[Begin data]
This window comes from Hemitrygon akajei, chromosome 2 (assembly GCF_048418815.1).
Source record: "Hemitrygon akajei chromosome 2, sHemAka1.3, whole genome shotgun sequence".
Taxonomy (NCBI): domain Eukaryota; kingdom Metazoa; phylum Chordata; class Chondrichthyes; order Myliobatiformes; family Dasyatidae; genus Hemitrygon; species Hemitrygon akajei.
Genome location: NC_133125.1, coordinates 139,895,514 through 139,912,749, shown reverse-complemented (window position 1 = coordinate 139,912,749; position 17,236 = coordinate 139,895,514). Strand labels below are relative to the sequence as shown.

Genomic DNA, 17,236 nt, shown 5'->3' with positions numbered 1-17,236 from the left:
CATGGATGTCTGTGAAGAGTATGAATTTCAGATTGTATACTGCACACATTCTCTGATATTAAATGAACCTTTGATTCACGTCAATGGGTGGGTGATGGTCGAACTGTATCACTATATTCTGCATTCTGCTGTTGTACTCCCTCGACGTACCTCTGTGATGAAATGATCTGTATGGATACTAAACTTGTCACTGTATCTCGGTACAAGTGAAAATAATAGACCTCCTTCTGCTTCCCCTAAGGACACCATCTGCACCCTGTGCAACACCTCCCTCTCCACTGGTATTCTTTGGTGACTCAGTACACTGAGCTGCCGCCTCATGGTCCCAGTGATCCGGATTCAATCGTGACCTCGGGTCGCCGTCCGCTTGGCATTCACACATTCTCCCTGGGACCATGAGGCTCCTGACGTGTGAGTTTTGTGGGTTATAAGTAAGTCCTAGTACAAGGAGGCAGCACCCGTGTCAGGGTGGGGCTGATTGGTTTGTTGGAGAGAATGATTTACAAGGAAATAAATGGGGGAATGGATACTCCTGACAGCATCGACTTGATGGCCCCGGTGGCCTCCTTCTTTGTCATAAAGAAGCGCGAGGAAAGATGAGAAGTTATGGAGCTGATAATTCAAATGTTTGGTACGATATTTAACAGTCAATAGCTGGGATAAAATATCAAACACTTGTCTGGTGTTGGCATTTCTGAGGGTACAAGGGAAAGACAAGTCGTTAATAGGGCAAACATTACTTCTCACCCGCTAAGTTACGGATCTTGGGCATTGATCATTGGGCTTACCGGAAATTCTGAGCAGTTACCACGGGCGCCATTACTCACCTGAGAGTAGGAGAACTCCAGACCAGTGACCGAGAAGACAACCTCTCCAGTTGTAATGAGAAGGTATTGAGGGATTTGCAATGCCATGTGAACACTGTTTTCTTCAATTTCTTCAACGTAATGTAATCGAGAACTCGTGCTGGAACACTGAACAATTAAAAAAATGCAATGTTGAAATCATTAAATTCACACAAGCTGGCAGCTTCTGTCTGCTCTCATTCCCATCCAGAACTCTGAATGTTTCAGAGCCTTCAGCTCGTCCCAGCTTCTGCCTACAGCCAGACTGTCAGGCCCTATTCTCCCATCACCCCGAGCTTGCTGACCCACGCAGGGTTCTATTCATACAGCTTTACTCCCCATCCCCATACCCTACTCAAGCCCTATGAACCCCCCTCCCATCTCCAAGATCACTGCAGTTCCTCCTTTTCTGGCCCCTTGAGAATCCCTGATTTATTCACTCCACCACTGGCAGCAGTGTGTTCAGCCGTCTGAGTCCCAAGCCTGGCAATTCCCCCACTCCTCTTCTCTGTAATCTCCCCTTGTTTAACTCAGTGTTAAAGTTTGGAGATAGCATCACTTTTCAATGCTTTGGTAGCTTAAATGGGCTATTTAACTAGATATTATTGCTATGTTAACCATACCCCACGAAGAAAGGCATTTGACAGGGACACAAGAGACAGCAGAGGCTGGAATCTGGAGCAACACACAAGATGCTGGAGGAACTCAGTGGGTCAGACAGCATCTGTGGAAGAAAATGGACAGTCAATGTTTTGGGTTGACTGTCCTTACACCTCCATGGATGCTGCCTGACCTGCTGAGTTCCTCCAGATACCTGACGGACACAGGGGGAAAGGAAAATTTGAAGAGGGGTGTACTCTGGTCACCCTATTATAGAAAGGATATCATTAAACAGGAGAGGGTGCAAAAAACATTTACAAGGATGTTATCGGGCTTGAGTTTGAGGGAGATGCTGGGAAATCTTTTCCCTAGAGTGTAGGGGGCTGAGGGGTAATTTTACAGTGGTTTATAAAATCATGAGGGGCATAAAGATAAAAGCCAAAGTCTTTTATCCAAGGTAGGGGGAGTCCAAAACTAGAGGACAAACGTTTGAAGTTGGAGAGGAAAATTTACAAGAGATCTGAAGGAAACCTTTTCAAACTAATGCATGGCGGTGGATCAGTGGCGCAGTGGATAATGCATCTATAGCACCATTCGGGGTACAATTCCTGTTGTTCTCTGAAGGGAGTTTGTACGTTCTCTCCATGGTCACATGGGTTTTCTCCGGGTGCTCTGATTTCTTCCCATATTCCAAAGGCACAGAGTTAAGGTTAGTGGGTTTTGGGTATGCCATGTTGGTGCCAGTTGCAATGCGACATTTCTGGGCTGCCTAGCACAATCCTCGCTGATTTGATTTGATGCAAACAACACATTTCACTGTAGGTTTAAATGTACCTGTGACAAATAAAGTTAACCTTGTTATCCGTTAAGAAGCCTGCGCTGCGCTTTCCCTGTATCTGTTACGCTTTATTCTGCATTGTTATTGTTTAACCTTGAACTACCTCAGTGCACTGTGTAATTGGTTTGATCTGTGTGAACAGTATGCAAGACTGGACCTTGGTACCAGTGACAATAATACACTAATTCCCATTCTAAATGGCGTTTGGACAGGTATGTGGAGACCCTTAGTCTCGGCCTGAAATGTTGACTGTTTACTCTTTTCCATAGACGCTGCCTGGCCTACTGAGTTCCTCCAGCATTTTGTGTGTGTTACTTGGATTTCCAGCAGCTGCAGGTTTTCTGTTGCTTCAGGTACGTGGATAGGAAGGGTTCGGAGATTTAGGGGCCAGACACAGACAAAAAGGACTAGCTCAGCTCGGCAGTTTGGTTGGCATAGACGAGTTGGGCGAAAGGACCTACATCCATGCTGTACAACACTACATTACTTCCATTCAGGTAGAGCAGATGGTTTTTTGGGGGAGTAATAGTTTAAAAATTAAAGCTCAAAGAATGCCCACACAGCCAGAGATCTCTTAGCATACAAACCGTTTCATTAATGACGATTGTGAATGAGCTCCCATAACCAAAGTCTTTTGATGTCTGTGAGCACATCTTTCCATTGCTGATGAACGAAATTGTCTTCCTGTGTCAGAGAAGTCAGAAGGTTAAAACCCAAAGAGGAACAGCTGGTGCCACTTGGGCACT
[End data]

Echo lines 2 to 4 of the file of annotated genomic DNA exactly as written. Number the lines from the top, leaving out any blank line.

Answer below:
Source record: "Hemitrygon akajei chromosome 2, sHemAka1.3, whole genome shotgun sequence".
Taxonomy (NCBI): domain Eukaryota; kingdom Metazoa; phylum Chordata; class Chondrichthyes; order Myliobatiformes; family Dasyatidae; genus Hemitrygon; species Hemitrygon akajei.
Genome location: NC_133125.1, coordinates 139,895,514 through 139,912,749, shown reverse-complemented (window position 1 = coordinate 139,912,749; position 17,236 = coordinate 139,895,514). Strand labels below are relative to the sequence as shown.